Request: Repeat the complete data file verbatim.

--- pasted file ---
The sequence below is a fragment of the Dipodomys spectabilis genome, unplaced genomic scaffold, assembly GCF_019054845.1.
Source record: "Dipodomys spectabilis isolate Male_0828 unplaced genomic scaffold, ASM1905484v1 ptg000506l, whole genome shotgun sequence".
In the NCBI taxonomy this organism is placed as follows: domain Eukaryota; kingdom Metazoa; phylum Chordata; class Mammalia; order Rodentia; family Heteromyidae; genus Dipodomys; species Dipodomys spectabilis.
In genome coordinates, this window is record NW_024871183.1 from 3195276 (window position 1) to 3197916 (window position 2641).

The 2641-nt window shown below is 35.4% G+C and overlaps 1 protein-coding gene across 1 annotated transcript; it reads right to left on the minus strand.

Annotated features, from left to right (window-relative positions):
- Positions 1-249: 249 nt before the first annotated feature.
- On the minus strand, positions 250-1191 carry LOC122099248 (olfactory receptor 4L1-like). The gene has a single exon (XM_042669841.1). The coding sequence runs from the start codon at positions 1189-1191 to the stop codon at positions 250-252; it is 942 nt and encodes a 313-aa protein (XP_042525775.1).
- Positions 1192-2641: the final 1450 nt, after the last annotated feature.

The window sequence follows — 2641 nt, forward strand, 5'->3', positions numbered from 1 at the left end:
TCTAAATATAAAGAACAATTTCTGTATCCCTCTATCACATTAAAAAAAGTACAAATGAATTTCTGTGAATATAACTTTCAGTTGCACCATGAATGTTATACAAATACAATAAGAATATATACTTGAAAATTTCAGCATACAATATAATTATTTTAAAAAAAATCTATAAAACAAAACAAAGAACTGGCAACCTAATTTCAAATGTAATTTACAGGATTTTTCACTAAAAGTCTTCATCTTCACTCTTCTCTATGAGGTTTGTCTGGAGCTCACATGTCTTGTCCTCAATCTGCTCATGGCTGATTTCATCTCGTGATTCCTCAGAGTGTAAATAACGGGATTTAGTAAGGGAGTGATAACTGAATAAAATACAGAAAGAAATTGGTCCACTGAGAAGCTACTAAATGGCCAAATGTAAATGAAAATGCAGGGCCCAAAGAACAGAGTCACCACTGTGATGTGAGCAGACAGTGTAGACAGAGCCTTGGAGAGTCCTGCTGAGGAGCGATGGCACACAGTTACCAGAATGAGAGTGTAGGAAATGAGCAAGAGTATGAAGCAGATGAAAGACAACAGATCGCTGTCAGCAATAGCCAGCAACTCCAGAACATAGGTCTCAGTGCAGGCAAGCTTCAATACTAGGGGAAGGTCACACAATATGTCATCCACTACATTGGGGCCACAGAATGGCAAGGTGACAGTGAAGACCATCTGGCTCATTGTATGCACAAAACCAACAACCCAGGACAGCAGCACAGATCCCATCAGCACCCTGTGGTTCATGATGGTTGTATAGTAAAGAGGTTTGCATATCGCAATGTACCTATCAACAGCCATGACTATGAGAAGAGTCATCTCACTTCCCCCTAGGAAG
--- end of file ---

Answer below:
The sequence below is a fragment of the Dipodomys spectabilis genome, unplaced genomic scaffold, assembly GCF_019054845.1.
Source record: "Dipodomys spectabilis isolate Male_0828 unplaced genomic scaffold, ASM1905484v1 ptg000506l, whole genome shotgun sequence".
In the NCBI taxonomy this organism is placed as follows: domain Eukaryota; kingdom Metazoa; phylum Chordata; class Mammalia; order Rodentia; family Heteromyidae; genus Dipodomys; species Dipodomys spectabilis.
In genome coordinates, this window is record NW_024871183.1 from 3195276 (window position 1) to 3197916 (window position 2641).

The 2641-nt window shown below is 35.4% G+C and overlaps 1 protein-coding gene across 1 annotated transcript; it reads right to left on the minus strand.

Annotated features, from left to right (window-relative positions):
- Positions 1-249: 249 nt before the first annotated feature.
- On the minus strand, positions 250-1191 carry LOC122099248 (olfactory receptor 4L1-like). The gene has a single exon (XM_042669841.1). The coding sequence runs from the start codon at positions 1189-1191 to the stop codon at positions 250-252; it is 942 nt and encodes a 313-aa protein (XP_042525775.1).
- Positions 1192-2641: the final 1450 nt, after the last annotated feature.

The window sequence follows — 2641 nt, forward strand, 5'->3', positions numbered from 1 at the left end:
TCTAAATATAAAGAACAATTTCTGTATCCCTCTATCACATTAAAAAAAGTACAAATGAATTTCTGTGAATATAACTTTCAGTTGCACCATGAATGTTATACAAATACAATAAGAATATATACTTGAAAATTTCAGCATACAATATAATTATTTTAAAAAAAATCTATAAAACAAAACAAAGAACTGGCAACCTAATTTCAAATGTAATTTACAGGATTTTTCACTAAAAGTCTTCATCTTCACTCTTCTCTATGAGGTTTGTCTGGAGCTCACATGTCTTGTCCTCAATCTGCTCATGGCTGATTTCATCTCGTGATTCCTCAGAGTGTAAATAACGGGATTTAGTAAGGGAGTGATAACTGAATAAAATACAGAAAGAAATTGGTCCACTGAGAAGCTACTAAATGGCCAAATGTAAATGAAAATGCAGGGCCCAAAGAACAGAGTCACCACTGTGATGTGAGCAGACAGTGTAGACAGAGCCTTGGAGAGTCCTGCTGAGGAGCGATGGCACACAGTTACCAGAATGAGAGTGTAGGAAATGAGCAAGAGTATGAAGCAGATGAAAGACAACAGATCGCTGTCAGCAATAGCCAGCAACTCCAGAACATAGGTCTCAGTGCAGGCAAGCTTCAATACTAGGGGAAGGTCACACAATATGTCATCCACTACATTGGGGCCACAGAATGGCAAGGTGACAGTGAAGACCATCTGGCTCATTGTATGCACAAAACCAACAACCCAGGACAGCAGCACAGATCCCATCAGCACCCTGTGGTTCATGATGGTTGTATAGTAAAGAGGTTTGCATATCGCAATGTACCTATCAACAGCCATGACTATGAGAAGAGTCATCTCACTTCCCCCTAGGAAG